USH2095H1 (en) * 1996-12-03 2004-01-06 Fmc Corporation Fat substituted and its preparation
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US20060222753A1 (en) * 2005-04-05 2006-10-05 Christopher Harshberger Substituted cacao products and methods
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Cited By (37)

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Publication number Priority date Publication date Assignee Title
EP0382656A1 (en) * 1989-02-07 1990-08-16 Gattefosse S.A. Stabilization and preservation process for biological products, and products so processed
US5607716A (en) * 1991-05-01 1997-03-04 Hershey Foods Corporation Use of hydrocolloids for formulating and processing of low fat low water activity confectionery products and process
WO1993002566A1 (en) * 1991-08-07 1993-02-18 Raffinerie Tirlemontoise S.A. Reduced calorie chocolate confectionery compositions
US5527556A (en) * 1991-10-04 1996-06-18 Raffinerie Tirlemontoise S.A. Compositions having a creamy structure and containing fructan, process for preparing these compositions and their use
WO1993006744A1 (en) * 1991-10-04 1993-04-15 Raffinerie Tirlemontoise S.A. Compositions having a creamy structure and containing fructane, preparation method therefor and uses thereof
WO1993006737A1 (en) * 1991-10-04 1993-04-15 Raffinerie Tirlemontoise (S.A) Hydrated lipophilic composition and method for obtaining same
BE1005438A4 (en) * 1991-10-04 1993-07-27 Raffinerie Tirlemontoise Sa Cream compositions containing fructan, their method of preparation and use compositions.
BE1005782A3 (en) * 1991-10-04 1994-01-25 Raffinerie Tirlemontoise Sa Lipophilic hydrated composition and method for obtaining.
US5158800A (en) * 1991-10-08 1992-10-27 Merck & Co., Inc. Non-sticky, fat-containing confection
WO1994012541A1 (en) * 1992-11-24 1994-06-09 Raffinerie Tirlemontoise S.A. Method for separating a polydispersed saccharide composition, resulting products and use thereof in food compositions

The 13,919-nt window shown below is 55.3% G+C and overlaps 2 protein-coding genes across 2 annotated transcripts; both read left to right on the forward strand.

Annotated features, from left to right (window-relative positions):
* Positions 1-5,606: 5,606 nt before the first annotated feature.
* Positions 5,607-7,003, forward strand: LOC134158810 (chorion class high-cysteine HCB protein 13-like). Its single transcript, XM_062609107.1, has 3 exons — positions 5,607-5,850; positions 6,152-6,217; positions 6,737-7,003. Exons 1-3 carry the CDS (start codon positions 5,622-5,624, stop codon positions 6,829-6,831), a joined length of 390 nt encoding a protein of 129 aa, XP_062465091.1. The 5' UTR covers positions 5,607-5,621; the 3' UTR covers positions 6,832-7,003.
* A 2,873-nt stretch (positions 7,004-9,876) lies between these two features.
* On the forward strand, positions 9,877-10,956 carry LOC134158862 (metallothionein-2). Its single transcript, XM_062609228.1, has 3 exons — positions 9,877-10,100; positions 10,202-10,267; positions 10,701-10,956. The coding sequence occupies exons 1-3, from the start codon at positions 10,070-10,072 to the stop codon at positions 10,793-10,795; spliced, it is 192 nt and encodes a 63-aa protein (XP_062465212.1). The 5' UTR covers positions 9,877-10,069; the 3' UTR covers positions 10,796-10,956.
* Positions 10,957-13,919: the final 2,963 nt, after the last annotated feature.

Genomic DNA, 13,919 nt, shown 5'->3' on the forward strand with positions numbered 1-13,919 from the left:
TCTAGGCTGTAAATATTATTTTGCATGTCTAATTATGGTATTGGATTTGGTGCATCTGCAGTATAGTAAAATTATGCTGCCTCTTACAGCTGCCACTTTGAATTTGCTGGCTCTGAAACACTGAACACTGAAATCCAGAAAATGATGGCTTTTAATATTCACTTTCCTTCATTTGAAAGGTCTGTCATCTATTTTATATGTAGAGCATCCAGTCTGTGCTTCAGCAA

US5476678A (en) * 1993-04-23 1995-12-19 Amway Corporation Composition for and method of producing a fiber fortified chewy or soft-textured confection candy
US5492715A (en) * 1994-03-31 1996-02-20 Greenland; Frederick A. Dual function fruit concentrate sweetener and fat substitute and method of making
US5721004A (en) * 1996-03-01 1998-02-24 Kraft Foods, Inc. Method for producing fat-free and low-fat viscous dressings using inulin
US5840884A (en) * 1996-03-01 1998-11-24 Kraft Foods, Inc. Method for controlling crystal morphology of inulin
US6149962A (en) * 1996-03-01 2000-11-21 Kraft Foods, Inc. Gel composition method of making and products containing same
USH2095H1 (en) * 1996-12-03 2004-01-06 Fmc Corporation Fat substituted and its preparation
EP1078577A3 (en) * 1999-08-17 2003-08-13 Societe Des Produits Nestle S.A. Moulded confectionery product comprising vegetable solids
EP1078577A2 (en) * 1999-08-17 2001-02-28 Societe Des Produits Nestle S.A. Moulded confectionery product comprising vegetable solids
US6521278B1 (en) * 2000-09-12 2003-02-18 Mars, Incorporated Food materials with improved flavor and functionality due to size reduction in a modified atmosphere
US6761924B2 (en) 2000-09-12 2004-07-13 Mars, Incorporated Food materials with improved flavor and functionality due to size reduction in a modified atmosphere
US7972624B2 (en) 2001-09-28 2011-07-05 Shun-Por Li Method of manufacturing modified release dosage forms
US20040213849A1 (en) * 2001-09-28 2004-10-28 Sowden Harry S. Modified release dosage forms
US20050019407A1 (en) * 2001-09-28 2005-01-27 Sowden Harry S. Composite dosage forms
US20050266084A1 (en) * 2001-09-28 2005-12-01 Shun-Por Li Modified release dosage forms
US8545887B2 (en) 2001-09-28 2013-10-01 Mcneil-Ppc, Inc. Modified release dosage forms
US7968120B2 (en) 2001-09-28 2011-06-28 Mcneil-Ppc, Inc. Modified release dosage forms
US20040170750A1 (en) * 2001-09-28 2004-09-02 Bunick Frank J. Edible composition and dosage form comprising an edible shell
US20090155372A1 (en) * 2001-09-28 2009-06-18 Shun-Por Li Method of manufacturing modified release dosage forms
CN1317977C (en) * 2003-04-14 2007-05-30 胡延忠 Yimu brown sugar
US20060222753A1 (en) * 2005-04-05 2006-10-05 Christopher Harshberger Substituted cacao products and methods
US8673352B2 (en) 2005-04-15 2014-03-18 Mcneil-Ppc, Inc. Modified release dosage form
US20060233881A1 (en) * 2005-04-15 2006-10-19 Sowden Harry S Modified release dosage form
US20070029247A1 (en) * 2005-08-04 2007-02-08 Compost And Technology Solutions, Inc. Apparatus to separate waste from wastewater
CN101356945B (en) 2007-07-31 2013-06-12 荷兰联合利华有限公司 Ice confection
US20090285964A1 (en) * 2008-05-14 2009-11-19 Texas Peanut Butter Eggs, Inc. Fiber-fortified chocolate
WO2013184730A1 (en) * 2012-06-04 2013-12-12 Pioneer Pet Products, Llc Edible filling and method of making an edible filling
US20150257402A1 (en) * 2014-03-14 2015-09-17 United Arab Emirates University Product And Process For The Production Of Date Syrup-Milk Powder Product